Adapting Rischard’s framework cited by Manuel Acevedo (2009) we can say that mainstreaming will leave development organisations:

– weak at the operational level of projects due to inability to build ICT good practice, and due to sidelining of ICTs.

– very weak at the strategic level of policies and programmes due to ignorance about ICT trends and innovations, about ICTs’ “extensive” role, and about ICTs’ cross-cutting role, and due to ICTs’ generally low profile.

– completely lacking any vision for development that encompasses the present and future impact of ICTs.

All this is not an argument for isolationism.  ICTs should not be sealed into pods within development agencies.  But the opposite road – just popping those pods and stirring into the general mix – is equally wrong.  Development agencies must both mainstream and sidestream.  This will mean retaining, recreating or building specialist ICT units.  Without the sidestream, they will be less efficient, less effective and wandering blindfold into the future of development.


ICT Policy Coherence for Developing Countries

Is there an ICT “development paradox” to match the “productivity paradox”: that in developing countries you can see ICTs everywhere but in the development statistics?

If there is, a lack of ICT policy coherence could be to blame.  A 2010 workshop hosted by the University of Manchester’s Centre for Development Informatics investigated this issue.  You can find the workshop summary report online: Delivering Coherent ICT Policies in Developing Countries.

Four main issues were identified during the day which can help explain why ICT policy – and, hence, the technologies themselves – are not making quite the development contribution that they could do:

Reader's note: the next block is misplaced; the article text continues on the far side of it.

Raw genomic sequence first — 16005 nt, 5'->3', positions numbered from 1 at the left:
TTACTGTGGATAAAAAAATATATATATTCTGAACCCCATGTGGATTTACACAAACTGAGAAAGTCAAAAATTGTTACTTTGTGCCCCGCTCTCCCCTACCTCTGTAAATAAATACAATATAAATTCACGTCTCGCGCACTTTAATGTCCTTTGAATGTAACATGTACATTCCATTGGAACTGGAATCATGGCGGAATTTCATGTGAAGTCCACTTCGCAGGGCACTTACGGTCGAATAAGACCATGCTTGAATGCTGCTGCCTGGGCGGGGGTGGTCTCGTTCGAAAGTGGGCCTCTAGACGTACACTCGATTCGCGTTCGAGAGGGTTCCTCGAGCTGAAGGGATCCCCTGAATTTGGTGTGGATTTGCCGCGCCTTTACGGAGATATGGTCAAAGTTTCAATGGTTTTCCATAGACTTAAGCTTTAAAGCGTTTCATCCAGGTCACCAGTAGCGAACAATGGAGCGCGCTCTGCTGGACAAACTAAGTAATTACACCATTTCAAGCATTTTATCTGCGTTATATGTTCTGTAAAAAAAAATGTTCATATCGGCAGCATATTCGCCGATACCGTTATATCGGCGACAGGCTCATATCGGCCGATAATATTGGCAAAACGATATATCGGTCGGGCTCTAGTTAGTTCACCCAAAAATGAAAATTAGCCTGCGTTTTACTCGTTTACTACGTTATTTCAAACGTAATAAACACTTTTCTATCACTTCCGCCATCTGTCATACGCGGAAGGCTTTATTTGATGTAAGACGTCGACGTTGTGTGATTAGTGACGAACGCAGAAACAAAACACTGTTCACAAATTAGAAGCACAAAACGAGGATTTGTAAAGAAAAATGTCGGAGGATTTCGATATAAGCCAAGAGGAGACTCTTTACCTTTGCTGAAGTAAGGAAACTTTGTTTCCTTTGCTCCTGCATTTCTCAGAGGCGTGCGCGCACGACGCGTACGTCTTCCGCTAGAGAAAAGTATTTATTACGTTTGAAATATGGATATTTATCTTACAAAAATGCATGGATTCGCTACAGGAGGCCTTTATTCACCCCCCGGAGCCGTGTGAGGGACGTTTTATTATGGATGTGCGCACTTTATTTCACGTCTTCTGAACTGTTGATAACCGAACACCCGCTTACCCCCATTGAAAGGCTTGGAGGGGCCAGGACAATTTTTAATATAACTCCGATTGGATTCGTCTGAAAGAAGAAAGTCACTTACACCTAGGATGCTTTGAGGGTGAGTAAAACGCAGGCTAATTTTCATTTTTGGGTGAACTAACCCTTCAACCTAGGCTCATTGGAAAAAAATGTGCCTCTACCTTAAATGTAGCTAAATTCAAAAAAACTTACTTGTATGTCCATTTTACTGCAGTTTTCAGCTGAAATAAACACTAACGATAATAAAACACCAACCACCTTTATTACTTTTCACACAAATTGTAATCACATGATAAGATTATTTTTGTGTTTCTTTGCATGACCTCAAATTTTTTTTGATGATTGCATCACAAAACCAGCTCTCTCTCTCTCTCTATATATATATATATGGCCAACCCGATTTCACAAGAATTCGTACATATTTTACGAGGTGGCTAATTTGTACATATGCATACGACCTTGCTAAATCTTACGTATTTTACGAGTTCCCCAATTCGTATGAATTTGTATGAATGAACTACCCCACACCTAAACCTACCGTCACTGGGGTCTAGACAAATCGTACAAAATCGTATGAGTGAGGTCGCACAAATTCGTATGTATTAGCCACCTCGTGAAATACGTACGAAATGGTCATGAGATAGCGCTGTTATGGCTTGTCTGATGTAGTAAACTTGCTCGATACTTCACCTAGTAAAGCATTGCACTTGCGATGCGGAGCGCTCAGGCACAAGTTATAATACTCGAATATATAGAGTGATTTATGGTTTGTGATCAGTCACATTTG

• Coherence with Main Development Challenges: the need for ICT policies to incorporate ICTs’ role in addressing the grand challenges – economic stability, security, and climate change – that face developing countries in the 21st century.
  • Coherence with the ICT4D Value Chain: the need for both horizontal coherence (ensuring policies don’t focus just on issues of ICT readiness and availability, but incorporate ICT uptake and impact as well), and vertical coherence (ensuring policies integrate all of the cross-cutting elements necessary for ICTs to have a development effect).
  • Coherence with Development Policy: the need for ICTs – at the least – to be integrated into other parts of development policy; or – at the most – to be given special recognition for the technology’s transformative potential to fundamentally change development models.
  • Delivery of ICT Policy Coherence: the need for policy advice and support not just for policy content (which has historically taken almost all of the policy limelight), but also for the processes of policy making and implementation, and for the policy structures that shape those processes.

The danger is that ICT policy in many countries is incoherent because it is stuck in the past: failing to address the forthcoming global challenges; focusing only on the early parts of the value chain, not all parts; isolating ICT policy from development, or perhaps just subsuming it, rather than looking ahead to the transformative potential of technology; and focusing only on the content of policy, not on how it is made.  Unless these deficiencies can be addressed, ICT may continue to fall short in its development impact.

Further details of workshop content and presentations can be found at:

Details of OECD work on ICT policy coherence for development, which helped to trigger the CDI workshop, can be found at: (seminar) and (book)

Your thoughts on ICT policy, and policy coherence, are welcome.